Wilma Rudolph exhibited grace, brilliance and speed on the track
Before she gained fame as the first American woman to win three gold medals in track and field in one Olympic Games, Wilma Rudolph was known as “Skeeter” — the baby on the Tennessee State track team and a girl with endless talent but little formal training in the art of running track.
Fortunately, Tennessee State coach Ed Temple and Rudolph’s Tigerbelles teammates took notice of her potential and, in the late 1950s, made it their goal to make the pigeon-toed, slew-footed girl from Saint Bethlehem, Tenn. — one of 22 children in her family — the best sprinter on the planet.
“Her toes were turned in, her arms were flapping all over the place, and she just had horrible form,” said Barbara Jones, Rudolph’s teammate at Tennessee State and on the 4×100 team at the 1960 Olympics.
“So we went to the football field, took Skeeter in our hands and we tied her arms down because when she ran she always had her arms all over the place. We put weights on her ankles, and we taught her how to move her arms and how to turn her feet in.”
The results were immediate and impressive.
“All of a sudden, she evolved like a butterfly,” Jones said. “Her form was fantastic. She had the prettiest form you’d ever want to see, with those long beautiful legs and then those arms were working right. When she was running she looked like a gazelle. She was so good, and in 1960, you saw what happened.”
What happened, at the 1960 Olympics in Rome, was the most dominant performance anyone had ever seen in women’s track and field.
The 20-year-old Rudolph first tied the world record in the 100-meter semifinals, then won gold in the finals with an 11-second time that would have set a new world record, had it not been wind-aided. Rudolph then doubled up in the 200 meters, her better event, with a time of 24 seconds flat, nearly a half-second better than silver medalist Jutta Heine of Germany.
Rudolph capped off the trifecta by running anchor in the 4×100, helping to set a world record in the first round before taking the baton from Lucinda Williams in the finals and bringing home the gold for the U.S. team, which had claimed bronze at the 1956 games in Melbourne, Australia.
Oh, and she did it all after spraining her ankle on a practice field in Rome the day before her first race.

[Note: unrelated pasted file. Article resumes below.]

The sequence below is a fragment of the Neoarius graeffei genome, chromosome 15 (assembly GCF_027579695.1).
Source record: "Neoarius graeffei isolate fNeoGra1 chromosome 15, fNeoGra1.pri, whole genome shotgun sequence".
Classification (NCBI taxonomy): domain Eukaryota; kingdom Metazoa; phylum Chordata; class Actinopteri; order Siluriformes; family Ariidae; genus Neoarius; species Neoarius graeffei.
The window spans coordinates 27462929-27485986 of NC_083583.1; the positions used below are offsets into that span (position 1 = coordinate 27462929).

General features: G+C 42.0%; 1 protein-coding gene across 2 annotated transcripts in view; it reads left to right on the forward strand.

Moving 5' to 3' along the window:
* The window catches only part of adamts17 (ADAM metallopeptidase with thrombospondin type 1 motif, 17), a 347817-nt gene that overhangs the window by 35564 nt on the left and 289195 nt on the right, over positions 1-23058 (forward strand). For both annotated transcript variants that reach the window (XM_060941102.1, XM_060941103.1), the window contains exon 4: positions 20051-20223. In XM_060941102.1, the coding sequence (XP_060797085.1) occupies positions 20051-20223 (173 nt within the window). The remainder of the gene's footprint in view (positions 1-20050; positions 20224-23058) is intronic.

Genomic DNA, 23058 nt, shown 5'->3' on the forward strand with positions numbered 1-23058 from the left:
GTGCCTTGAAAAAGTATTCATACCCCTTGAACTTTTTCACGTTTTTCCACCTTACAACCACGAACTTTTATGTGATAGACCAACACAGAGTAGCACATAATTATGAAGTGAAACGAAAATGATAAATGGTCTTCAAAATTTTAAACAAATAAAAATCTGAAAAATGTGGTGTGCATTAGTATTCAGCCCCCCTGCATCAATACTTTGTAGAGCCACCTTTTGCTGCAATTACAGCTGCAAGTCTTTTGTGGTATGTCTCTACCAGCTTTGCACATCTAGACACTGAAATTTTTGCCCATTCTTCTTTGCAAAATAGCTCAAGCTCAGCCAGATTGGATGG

“Having trained with her, having watched her run and having been around her, you weren’t surprised,” said Ralph Boston, a men’s long jumper at the 1960 Games. “If you look at pictures finishing races, you will see that one of her ankles is taped … so the feat of winning those medals in Rome, in my mind, was made greater by the fact that she was running on a somewhat bum leg.”
One could forgive Rudolph had she let her success on the world’s largest stage go to her head, but that wasn’t the type of person she was, according to Jones.
“The only thing that she wanted was to make sure that she had was a brush and a comb at the end of the race,” Jones said. “We always had a comb and a brush so that her hair would always look pretty when photographers took her pictures. … But Wilma wasn’t a conceited person. She was very generous and kind, and she was very innocent. Even when she continued to run after the Olympics, she still had that sense of innocence.”
And maybe that innocence was a product of knowing where she came from and, unprecedented as it may have been, expecting the results she earned in Rome.
“She didn’t run any different in the Olympics than she would have at practice, because Mr. Temple and (his wife) Mrs. (Charlie) Temple trained us like that,” Jones said. “A lot of people would think that because you’re in the Olympics you would tighten up, but we were prepared for the Olympics.
“We ran in the rain, we practiced when the sun was beaming down on us — that Tennessee sun is hot — we ran in the evening when it was cool, and there was nothing that would stop us from practicing. So what she did (in Rome) was what she was trained to do as a Tennessee State Tigerbelle.”